They may smell, but paper mills bring a lot more to a town than odor, an odor that, while pungent, is not harmful to the health of passersby.
“Odor is a natural byproduct of the pulping process and is not harmful to health or the environment,” said Adam Miklos, mill manager for New Bern Mill.
The familiar odor has hung in the humid air of eastern North Carolina since 1777, when John Hulgan built the state’s first in Orange County.
“Paper production as it exists today demands two things in great quantity: wood and water. Both of these are historically abundant in the eastern part of the state,” said Joseph Beatty, research supervisor for the North Carolina Department of Natural and Cultural Resources. “…Forest products have been a significant source of jobs in North Carolina since colonial times.”
In the years leading up to the Civil War, the paper industry brought $145,000 into North Carolina annually. In the middle of the 1900s, paper production was pumping $26 million into North Carolina. By the turn of the century, the state’s paper mill industry was worth $2 billion and employed 21,000.
Today, North Carolina’s forest sector makes up 2 percent of the state’s total economic output, that’s $21.6 billion and 73,600 employees.
There are four remaining paper mills in eastern North Carolina, including New Bern’s International Paper, contributing to the region’s economy through measures both quantifiable and not.
International Paper has a long history in New Bern of providing jobs and economic investment
International Paper, founded in 1898, acquired the New Bern Mill in 2016 and has since invested $500,000 in both monetary and in-kind donations into Craven County and its neighboring counties. It also provides jobs for 330 employees, many of which are from New Bern.
In 2021 alone, International Paper plans to invest $150,000 more and maintain its dedication to local non-profits and small local businesses.
International Paper views its three main categories of products as ways to serve the communities they are based in.
“International Paper provides jobs at the mill site and we work closely with other local companies and businesses when sourcing out timber or providing materials for other companies,” Miklos said.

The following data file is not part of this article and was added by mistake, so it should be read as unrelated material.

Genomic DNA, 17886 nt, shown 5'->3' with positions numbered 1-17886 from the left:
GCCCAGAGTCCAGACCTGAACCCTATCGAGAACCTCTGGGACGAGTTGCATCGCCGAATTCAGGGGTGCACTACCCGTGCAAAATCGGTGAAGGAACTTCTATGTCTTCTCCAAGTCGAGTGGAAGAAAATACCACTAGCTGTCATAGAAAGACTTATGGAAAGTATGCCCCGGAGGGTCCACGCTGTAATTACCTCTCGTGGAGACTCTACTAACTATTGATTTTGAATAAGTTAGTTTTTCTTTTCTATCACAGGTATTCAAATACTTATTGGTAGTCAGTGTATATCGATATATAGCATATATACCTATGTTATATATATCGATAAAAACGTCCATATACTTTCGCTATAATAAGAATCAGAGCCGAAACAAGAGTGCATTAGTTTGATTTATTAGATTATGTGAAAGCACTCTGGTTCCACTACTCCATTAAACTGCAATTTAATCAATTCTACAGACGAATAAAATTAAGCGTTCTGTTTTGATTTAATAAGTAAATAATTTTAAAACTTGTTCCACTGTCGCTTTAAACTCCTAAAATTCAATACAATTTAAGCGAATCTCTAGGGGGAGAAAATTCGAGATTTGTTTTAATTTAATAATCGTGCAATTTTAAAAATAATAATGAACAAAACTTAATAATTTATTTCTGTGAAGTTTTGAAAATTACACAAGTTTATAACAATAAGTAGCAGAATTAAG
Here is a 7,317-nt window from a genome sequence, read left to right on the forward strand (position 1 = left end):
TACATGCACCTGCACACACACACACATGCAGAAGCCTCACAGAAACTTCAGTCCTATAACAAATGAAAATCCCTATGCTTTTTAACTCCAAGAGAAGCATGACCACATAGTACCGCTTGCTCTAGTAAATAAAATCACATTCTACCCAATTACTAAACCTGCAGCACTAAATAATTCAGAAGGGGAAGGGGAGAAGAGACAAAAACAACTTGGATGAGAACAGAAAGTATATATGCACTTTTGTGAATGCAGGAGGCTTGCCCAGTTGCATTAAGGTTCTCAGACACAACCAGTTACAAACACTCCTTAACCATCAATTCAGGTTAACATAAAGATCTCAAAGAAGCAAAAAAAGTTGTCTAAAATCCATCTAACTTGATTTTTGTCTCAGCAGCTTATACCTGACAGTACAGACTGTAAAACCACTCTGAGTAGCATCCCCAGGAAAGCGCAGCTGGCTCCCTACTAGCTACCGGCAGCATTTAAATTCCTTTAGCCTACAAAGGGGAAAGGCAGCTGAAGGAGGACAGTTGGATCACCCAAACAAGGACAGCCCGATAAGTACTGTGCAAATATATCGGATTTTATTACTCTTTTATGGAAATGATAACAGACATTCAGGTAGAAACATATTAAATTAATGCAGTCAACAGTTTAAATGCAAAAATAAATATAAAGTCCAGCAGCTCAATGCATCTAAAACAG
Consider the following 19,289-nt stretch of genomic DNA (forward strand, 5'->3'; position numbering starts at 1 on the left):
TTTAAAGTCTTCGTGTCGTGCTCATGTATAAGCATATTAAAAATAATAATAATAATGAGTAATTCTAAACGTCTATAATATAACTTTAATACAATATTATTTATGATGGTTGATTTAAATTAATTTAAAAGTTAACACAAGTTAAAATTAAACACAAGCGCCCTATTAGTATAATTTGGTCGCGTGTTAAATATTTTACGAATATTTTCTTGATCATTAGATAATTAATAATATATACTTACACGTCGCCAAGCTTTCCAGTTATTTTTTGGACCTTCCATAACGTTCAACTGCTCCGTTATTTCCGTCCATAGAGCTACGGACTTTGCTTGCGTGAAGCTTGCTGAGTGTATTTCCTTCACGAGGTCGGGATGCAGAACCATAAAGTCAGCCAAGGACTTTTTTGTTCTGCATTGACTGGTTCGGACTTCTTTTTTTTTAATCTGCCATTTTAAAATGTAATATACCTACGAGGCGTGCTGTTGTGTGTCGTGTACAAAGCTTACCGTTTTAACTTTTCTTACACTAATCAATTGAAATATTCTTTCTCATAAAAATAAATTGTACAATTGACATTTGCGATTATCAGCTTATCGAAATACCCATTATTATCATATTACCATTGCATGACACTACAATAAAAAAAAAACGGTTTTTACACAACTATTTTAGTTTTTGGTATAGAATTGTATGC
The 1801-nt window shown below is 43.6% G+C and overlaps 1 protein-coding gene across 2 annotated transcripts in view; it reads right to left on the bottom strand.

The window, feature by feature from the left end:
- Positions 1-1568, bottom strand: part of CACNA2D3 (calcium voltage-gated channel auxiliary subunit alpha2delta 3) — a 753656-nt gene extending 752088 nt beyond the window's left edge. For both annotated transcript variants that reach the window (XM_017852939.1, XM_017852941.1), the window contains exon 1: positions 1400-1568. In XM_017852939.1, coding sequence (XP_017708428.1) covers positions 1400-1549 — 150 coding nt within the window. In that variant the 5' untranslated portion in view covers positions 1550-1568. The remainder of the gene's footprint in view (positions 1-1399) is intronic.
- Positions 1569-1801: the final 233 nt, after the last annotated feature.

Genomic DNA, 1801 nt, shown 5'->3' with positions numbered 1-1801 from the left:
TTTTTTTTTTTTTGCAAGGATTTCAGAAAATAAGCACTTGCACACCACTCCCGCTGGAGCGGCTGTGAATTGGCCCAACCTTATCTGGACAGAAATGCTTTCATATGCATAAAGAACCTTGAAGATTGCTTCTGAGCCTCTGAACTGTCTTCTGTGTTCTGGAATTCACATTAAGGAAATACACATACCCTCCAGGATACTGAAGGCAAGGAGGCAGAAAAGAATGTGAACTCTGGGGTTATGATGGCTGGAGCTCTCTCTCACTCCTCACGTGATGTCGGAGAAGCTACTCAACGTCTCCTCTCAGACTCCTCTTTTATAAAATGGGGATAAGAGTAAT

The company also uses local Craven County contractors and suppliers as much as possible. Through its nine facilities in North Carolina, International Paper has invested $55 million in minority and women business suppliers and $136 million for small and medium-sized suppliers.
Their packaging products help facilitate safe commerce worldwide, their pulp for hygiene products keeps consumers healthy and their paper promotes education.
One of the ways that International Paper invests in the community is through donating its corrugated boxes to local food banks for them to pack and distribute goods. During the pandemic, International Paper donated 10,000 boxes to hunger relief organizations just in Craven County.
The mill awards grants to non-profits and government organizations that fall under its signature causes, including education, hunger, health and wellness and disaster relief.
In partnership with United Way, International Paper packs feminine hygiene kits and distributes them to local schools to fight period poverty.
The kits include their pulp-made products as well as products from some of their customers and include everything necessary to endure a healthy period.
“Period poverty affects more than 40 million women and girls worldwide, meaning disadvantaged women and girls in our community and around the world that lack access to sanitary products, feminine hygiene education….,” Miklos said.
Instead of missing a week of school, losing out on education, International Paper’s efforts allow local girls to have access to necessary materials.
In the coming year, International Paper plans to continue working towards their Vision 2030 plan, which includes further forest stewardship and sustainability, both locally and worldwide.
“From great educational opportunities to strong business support and the appeal of a coastal lifestyle and scenic environment, Craven County and Eastern North Carolina, are wonderful places to live, work and operate a business,” Miklos said.